Pensionable pay includes your:

  • basic pay
  • overtime (contractual and non-contractual)
  • additional hours
  • shift allowance
  • bonus
  • acting up allowance, and
  • any other taxable benefit specified in your contract as being pensionable. 

It does not include:

  • travelling or subsistence allowance
  • pay in lieu of holidays
  • any sum which has not had income tax liability determined on it
  • payment as an inducement not to terminate employment
  • payment in lieu of notice to terminate a contract of employment
  • payment in consideration of loss of future pensionable payments or benefits
  • compensation for the purposes of achieving equal pay in relation to other employees
  • payment in consideration of loss of future pensionable payments or benefits
  • any amount treated as the money value for the provision of a motor vehicle
  • any pay paid by your employer if you go on reserve forces service leave, and
  • any non-consolidated non-pensionable payment paid to a member as part of an annual pay award.

Protected final pay and benefits for membership before 1 April 2015

Your retirement benefits will normally be calculated on your final pensionable pay (2009 definition i.e. excluding non-contractual overtime and additional hours) at retirement (if you are part-time, your final pay is increased to what you would have received had you been full-time). However, your benefits can be calculated on one of the two previous years’ pay if better and, if you downgrade in your last ten years with your employer, you have the option to notify NILGOSC in writing, at least one month prior to your date of leaving, that you wish to have your benefits based on the average of any three consecutive years in the last ten years (ending on a 31 March).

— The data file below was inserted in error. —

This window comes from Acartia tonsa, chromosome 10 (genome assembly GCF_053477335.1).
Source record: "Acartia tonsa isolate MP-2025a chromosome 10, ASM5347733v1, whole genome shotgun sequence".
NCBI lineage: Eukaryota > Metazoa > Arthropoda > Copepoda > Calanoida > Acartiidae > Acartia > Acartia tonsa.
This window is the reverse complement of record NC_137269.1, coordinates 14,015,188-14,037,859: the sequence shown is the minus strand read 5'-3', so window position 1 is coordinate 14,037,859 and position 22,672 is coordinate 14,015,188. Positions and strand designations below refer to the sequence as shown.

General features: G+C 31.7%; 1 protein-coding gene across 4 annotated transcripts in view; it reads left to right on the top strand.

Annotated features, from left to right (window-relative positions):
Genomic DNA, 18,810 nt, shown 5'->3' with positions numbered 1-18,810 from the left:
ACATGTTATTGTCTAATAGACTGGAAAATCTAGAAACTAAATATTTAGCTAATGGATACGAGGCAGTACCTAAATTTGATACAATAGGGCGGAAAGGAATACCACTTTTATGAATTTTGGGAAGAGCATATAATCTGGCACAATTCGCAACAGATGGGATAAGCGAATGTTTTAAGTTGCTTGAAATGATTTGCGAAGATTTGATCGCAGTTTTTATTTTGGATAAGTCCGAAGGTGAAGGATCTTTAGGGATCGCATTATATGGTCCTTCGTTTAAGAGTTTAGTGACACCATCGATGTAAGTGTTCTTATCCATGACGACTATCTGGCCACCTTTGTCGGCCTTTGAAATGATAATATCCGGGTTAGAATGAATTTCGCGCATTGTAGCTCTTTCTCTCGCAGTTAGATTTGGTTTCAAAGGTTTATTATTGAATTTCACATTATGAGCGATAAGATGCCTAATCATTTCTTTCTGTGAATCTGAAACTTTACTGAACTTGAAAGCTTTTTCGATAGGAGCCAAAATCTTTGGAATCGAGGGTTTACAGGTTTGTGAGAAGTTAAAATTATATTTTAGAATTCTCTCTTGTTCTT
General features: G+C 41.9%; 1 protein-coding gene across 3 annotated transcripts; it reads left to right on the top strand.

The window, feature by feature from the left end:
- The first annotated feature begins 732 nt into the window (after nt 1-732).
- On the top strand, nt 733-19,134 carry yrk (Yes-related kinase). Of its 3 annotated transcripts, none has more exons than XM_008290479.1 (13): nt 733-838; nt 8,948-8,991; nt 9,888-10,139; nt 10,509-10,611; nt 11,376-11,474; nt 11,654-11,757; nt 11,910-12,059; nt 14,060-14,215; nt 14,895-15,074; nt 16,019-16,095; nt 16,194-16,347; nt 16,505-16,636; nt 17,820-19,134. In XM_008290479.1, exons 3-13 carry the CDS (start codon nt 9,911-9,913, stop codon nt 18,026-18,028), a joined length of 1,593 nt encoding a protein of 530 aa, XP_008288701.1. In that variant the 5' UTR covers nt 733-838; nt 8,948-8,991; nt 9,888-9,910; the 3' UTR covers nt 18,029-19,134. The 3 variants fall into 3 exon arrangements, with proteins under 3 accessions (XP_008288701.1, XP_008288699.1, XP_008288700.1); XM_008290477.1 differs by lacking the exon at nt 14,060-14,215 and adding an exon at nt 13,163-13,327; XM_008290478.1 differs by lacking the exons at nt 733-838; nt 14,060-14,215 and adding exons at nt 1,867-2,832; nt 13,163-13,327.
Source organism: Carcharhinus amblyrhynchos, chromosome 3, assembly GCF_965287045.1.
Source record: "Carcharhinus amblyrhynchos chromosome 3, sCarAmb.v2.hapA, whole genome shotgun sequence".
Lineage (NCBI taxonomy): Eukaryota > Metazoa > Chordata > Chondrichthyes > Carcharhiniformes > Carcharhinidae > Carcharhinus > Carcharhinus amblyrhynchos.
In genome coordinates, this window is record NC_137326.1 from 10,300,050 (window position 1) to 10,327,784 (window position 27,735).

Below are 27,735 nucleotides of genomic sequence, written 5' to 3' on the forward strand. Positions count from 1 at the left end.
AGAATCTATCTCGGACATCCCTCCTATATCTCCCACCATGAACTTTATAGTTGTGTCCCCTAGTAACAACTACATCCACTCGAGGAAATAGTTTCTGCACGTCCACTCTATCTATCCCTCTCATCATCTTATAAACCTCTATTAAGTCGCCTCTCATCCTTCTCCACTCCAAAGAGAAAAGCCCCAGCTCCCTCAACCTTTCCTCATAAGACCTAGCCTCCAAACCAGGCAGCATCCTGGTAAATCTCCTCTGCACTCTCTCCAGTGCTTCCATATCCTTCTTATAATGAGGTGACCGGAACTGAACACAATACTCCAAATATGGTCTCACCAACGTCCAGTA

On 1 April each year the CARE pension that you have built up to the 31st March that year is revalued in line with Orders made by the Department of Finance.  This ensures that your pension keeps up with the cost of living.  The benefits built up in the Scheme are revalued based on the year to year change in the Consumer Prices Index figure to the previous September.  The cost of living adjustment can go down as well as up.

The revaluation rates for 2019, 2020 and 2021 are shown below:

 Effective DateCARE Revaluation
1 April 20210.5%
1 April 20201.7%
1 April 20192.4%